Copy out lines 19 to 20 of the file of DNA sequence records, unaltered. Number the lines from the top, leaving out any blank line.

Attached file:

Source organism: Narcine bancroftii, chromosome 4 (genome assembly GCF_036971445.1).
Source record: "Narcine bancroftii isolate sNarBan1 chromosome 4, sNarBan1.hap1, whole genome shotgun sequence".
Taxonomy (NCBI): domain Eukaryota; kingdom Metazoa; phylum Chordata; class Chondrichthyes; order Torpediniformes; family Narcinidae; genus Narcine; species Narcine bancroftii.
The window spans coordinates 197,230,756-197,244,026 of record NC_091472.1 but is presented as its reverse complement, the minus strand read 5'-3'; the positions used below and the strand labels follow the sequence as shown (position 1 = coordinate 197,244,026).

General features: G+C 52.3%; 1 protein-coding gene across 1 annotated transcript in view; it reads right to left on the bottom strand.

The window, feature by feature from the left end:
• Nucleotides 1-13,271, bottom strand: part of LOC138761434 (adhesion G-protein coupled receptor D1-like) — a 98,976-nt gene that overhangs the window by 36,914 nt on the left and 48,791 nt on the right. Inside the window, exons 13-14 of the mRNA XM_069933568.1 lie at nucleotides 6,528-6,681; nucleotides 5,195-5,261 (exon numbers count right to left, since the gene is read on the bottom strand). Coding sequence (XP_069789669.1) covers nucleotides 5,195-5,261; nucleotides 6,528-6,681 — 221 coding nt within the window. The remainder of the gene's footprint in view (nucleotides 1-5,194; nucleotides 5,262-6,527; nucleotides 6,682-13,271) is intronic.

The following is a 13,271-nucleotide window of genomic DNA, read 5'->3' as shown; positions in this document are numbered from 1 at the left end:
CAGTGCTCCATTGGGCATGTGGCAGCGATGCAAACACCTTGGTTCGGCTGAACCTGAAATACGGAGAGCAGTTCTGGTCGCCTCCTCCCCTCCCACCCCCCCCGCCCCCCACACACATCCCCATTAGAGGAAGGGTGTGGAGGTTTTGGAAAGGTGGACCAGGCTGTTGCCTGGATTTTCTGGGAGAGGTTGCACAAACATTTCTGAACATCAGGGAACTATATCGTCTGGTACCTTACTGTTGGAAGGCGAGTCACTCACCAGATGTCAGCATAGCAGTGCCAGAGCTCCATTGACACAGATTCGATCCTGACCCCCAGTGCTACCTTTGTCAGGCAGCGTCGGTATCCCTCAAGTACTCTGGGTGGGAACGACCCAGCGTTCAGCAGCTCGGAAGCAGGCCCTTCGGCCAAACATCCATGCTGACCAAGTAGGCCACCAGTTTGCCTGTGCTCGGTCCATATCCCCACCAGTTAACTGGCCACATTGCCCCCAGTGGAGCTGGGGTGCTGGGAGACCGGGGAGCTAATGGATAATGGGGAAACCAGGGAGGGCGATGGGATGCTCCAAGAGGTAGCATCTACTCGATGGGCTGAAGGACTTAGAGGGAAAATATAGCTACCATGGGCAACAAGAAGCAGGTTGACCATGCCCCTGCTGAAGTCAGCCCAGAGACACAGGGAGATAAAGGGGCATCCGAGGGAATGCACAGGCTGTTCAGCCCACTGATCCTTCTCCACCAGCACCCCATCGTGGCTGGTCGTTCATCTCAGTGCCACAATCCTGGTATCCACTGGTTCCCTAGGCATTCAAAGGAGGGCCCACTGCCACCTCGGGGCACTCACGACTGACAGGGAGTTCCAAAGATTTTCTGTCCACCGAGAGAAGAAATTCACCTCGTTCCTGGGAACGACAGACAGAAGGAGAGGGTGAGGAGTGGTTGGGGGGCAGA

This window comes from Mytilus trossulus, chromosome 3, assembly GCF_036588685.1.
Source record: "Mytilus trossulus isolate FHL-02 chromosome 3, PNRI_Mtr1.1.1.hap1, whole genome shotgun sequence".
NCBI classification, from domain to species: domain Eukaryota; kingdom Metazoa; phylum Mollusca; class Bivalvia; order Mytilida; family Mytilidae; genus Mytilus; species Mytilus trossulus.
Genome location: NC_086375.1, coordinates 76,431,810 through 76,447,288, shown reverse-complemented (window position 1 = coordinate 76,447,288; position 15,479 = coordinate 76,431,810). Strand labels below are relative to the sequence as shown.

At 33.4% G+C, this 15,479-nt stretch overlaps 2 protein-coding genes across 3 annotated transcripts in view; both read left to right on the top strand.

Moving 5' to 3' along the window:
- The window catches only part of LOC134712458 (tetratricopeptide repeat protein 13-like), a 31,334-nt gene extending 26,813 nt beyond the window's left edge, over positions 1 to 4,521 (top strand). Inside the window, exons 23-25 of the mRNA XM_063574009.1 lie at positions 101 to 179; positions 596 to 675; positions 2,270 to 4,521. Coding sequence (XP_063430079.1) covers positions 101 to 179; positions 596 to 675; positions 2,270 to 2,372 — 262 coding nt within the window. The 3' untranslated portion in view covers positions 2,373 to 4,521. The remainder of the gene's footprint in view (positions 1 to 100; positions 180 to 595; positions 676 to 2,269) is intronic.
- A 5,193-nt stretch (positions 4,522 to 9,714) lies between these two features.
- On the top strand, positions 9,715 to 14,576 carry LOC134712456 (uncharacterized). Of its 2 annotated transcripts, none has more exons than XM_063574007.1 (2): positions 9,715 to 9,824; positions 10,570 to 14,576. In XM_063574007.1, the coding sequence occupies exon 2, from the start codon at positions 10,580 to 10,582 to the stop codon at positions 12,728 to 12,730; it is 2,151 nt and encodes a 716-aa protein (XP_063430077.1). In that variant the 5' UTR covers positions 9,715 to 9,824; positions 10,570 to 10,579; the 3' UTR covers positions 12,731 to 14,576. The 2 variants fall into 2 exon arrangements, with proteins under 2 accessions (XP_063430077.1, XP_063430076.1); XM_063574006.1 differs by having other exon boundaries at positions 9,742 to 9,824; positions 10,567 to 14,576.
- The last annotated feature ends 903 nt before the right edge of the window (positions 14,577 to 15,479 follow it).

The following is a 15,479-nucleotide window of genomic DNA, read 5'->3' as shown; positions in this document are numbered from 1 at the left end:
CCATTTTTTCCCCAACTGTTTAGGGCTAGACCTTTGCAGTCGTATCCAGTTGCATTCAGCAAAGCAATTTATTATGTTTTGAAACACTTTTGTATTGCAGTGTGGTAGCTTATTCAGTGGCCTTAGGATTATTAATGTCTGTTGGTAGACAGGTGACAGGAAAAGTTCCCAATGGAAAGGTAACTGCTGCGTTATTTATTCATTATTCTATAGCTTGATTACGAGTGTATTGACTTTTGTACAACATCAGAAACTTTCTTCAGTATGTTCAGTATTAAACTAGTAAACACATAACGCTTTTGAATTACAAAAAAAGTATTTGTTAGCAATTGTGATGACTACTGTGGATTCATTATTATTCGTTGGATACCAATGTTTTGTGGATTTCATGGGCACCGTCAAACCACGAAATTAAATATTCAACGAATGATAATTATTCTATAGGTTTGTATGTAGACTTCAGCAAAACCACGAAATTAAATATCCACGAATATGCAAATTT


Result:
- The last annotated feature ends 903 nt before the right edge of the window (positions 14,577 to 15,479 follow it).

The following is a 15,479-nucleotide window of genomic DNA, read 5'->3' as shown; positions in this document are numbered from 1 at the left end: